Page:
Yes, the Games have begun, and like many people in Vancouver my thoughts about them were mildly grumpy when I though about the crowds, and extra-grumpy when I thought about the staggering expense attached, the expense that we'll ALL be paying off for years and years to come.
I have no problem with athletes. In some ways they are like artists: they practice their skill hard for years and years and most see very little reward for their work. (I mean, when was the last time you saw a bobsledder with a big-name sponsor? They all get media hype for the olympics, but I bet most of us would be hard-pressed to name a luger, a curler or a ski jumper when the games aren't on.) As a non-athlete who is cowardly about heights and pain, I have huge admiration for people who can jump off a gigantic slide and soar through the air, or survive being cut in the face by their partner's skate and even think of trying again. Some might say that what they do is ridiculous, but hey, I play the accordion for a living. I prance around on stage pretending that I'm someone else from time to time as well. Who am I to throw stones? So if these athletes want to compete in their sports and win little metal discs as a reward for their risks, their pain, their hard work, good on 'em.
I DO have a HUGE problem with the olympics as a money-sucking, corporation-favoring machine. I think that they have no business spending the amount of money that gets spent on these games, lying about how much it's going to cost, and then making us pay through the nose for years. My friend Rodney deCroo writes brilliantly about it on his facebook page, and his arguments are much better-informed than mine, so I'll get off my soapbox now, and say...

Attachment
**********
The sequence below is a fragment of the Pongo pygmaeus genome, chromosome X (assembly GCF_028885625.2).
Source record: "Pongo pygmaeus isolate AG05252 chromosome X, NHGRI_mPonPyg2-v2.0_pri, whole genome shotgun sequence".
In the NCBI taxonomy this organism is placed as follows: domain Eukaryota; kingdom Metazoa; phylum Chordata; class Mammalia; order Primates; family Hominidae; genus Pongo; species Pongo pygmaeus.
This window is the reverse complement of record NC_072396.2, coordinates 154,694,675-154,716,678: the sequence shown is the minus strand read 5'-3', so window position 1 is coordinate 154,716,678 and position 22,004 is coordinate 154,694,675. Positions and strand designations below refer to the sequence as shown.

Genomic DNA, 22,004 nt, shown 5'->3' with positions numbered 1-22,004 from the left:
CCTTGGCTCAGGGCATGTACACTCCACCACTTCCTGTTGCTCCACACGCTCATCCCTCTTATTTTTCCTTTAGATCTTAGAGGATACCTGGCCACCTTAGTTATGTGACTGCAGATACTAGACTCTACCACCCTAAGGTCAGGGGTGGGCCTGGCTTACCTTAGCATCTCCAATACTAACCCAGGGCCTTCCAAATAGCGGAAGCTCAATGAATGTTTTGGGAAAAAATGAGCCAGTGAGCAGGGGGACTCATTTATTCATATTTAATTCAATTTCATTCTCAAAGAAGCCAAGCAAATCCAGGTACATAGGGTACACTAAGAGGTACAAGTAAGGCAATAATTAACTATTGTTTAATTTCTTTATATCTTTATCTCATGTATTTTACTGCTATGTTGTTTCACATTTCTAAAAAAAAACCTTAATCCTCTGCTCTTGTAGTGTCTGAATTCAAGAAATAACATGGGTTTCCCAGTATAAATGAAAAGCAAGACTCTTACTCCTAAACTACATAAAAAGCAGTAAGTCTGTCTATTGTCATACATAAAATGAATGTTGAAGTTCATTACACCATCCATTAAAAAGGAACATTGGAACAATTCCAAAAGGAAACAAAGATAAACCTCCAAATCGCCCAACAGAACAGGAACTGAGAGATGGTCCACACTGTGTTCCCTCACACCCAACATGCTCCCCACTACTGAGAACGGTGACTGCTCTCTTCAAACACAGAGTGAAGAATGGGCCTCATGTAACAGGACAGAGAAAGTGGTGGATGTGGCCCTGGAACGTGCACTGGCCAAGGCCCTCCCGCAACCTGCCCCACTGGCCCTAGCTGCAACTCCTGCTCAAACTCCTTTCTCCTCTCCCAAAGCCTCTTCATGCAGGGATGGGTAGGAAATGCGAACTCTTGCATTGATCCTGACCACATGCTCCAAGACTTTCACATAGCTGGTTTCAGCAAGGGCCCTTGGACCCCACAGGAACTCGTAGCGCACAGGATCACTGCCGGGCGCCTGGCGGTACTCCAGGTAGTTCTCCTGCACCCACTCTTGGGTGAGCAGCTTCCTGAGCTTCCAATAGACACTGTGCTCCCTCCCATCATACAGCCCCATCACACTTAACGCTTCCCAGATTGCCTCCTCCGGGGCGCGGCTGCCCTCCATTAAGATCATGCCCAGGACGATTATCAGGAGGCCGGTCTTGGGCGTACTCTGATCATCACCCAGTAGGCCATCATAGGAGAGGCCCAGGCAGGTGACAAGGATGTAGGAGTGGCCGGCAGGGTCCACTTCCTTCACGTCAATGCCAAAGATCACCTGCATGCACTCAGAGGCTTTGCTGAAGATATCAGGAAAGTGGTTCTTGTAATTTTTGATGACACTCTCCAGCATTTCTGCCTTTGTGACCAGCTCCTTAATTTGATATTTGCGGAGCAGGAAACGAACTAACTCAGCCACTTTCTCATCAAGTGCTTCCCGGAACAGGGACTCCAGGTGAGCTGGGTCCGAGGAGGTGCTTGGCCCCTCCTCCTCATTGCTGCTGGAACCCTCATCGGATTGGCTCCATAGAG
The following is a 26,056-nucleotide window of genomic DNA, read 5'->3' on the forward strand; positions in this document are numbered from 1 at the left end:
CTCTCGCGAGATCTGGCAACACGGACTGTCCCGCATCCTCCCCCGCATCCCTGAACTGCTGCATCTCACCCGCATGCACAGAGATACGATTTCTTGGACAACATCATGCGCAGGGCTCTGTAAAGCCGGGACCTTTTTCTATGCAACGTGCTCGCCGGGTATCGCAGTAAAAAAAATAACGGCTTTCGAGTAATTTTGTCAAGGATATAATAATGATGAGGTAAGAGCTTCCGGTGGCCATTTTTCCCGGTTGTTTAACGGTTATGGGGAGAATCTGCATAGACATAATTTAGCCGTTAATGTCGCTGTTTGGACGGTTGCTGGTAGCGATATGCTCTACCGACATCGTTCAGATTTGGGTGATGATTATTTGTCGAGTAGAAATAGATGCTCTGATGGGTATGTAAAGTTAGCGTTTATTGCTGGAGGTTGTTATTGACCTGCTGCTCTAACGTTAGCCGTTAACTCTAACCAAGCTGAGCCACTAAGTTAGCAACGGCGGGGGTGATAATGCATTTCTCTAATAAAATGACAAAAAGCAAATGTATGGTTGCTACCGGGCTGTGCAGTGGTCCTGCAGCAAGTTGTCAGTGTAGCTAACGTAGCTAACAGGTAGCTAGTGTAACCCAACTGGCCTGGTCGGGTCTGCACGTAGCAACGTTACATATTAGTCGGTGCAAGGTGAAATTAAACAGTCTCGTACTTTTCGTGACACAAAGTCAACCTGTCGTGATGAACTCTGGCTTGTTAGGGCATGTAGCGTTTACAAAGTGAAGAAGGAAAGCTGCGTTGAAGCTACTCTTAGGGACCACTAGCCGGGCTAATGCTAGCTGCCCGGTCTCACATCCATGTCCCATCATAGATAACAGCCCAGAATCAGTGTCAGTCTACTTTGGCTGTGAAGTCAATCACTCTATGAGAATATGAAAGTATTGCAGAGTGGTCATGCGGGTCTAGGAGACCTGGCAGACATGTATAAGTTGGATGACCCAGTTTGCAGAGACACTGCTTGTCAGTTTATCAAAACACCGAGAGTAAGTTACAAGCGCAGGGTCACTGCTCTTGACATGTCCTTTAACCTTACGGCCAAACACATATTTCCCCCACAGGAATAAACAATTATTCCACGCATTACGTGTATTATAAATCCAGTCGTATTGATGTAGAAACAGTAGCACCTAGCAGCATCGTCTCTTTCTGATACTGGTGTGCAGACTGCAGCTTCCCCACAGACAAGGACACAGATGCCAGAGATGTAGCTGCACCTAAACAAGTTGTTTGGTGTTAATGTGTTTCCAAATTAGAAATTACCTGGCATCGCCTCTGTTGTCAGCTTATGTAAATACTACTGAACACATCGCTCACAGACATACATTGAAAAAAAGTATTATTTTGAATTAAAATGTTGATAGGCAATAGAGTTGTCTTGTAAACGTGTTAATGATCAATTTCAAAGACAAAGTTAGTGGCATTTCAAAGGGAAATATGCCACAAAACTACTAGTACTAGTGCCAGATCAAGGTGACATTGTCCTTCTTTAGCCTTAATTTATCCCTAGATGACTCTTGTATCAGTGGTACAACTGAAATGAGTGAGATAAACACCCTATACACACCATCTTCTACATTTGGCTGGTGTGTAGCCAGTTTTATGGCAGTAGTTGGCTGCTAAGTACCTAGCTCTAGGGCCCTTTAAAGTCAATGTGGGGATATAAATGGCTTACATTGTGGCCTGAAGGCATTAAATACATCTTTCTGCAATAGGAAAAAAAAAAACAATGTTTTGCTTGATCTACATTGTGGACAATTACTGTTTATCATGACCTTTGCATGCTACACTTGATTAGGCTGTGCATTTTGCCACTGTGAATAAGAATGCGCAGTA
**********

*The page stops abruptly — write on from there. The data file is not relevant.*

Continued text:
... that before yesterday, I never would have believed that I could have so much fun in downtown Vancouver on a Tuesday in February! Jon and I walked around for hours, taking in the free performances, the crowds, the fun. And I thought isn't it kind of sad that we need this kind of bloated, over-priced, over-budget event in our city to let our hair down?
Restaurants packed with happy diners. Strangers spontaneously talking to each other. Parties in the streets. Free concerts all over the place. Pedestrian-only areas. Art installations everywhere. A downtown core filled with crowds and excitement. For a moment, we have become a city that knows how to celebrate life.
When this is all over the after-party hangover will begin, and we will be grumpy again. But I hope that we will remember to tell the ones in power that this- this explosion of art and music everywhere is what Vancouver needs more of.
And in this time of gigantic budget cuts to the arts, something that we're going to see less and less of, unless we fight hard to be heard.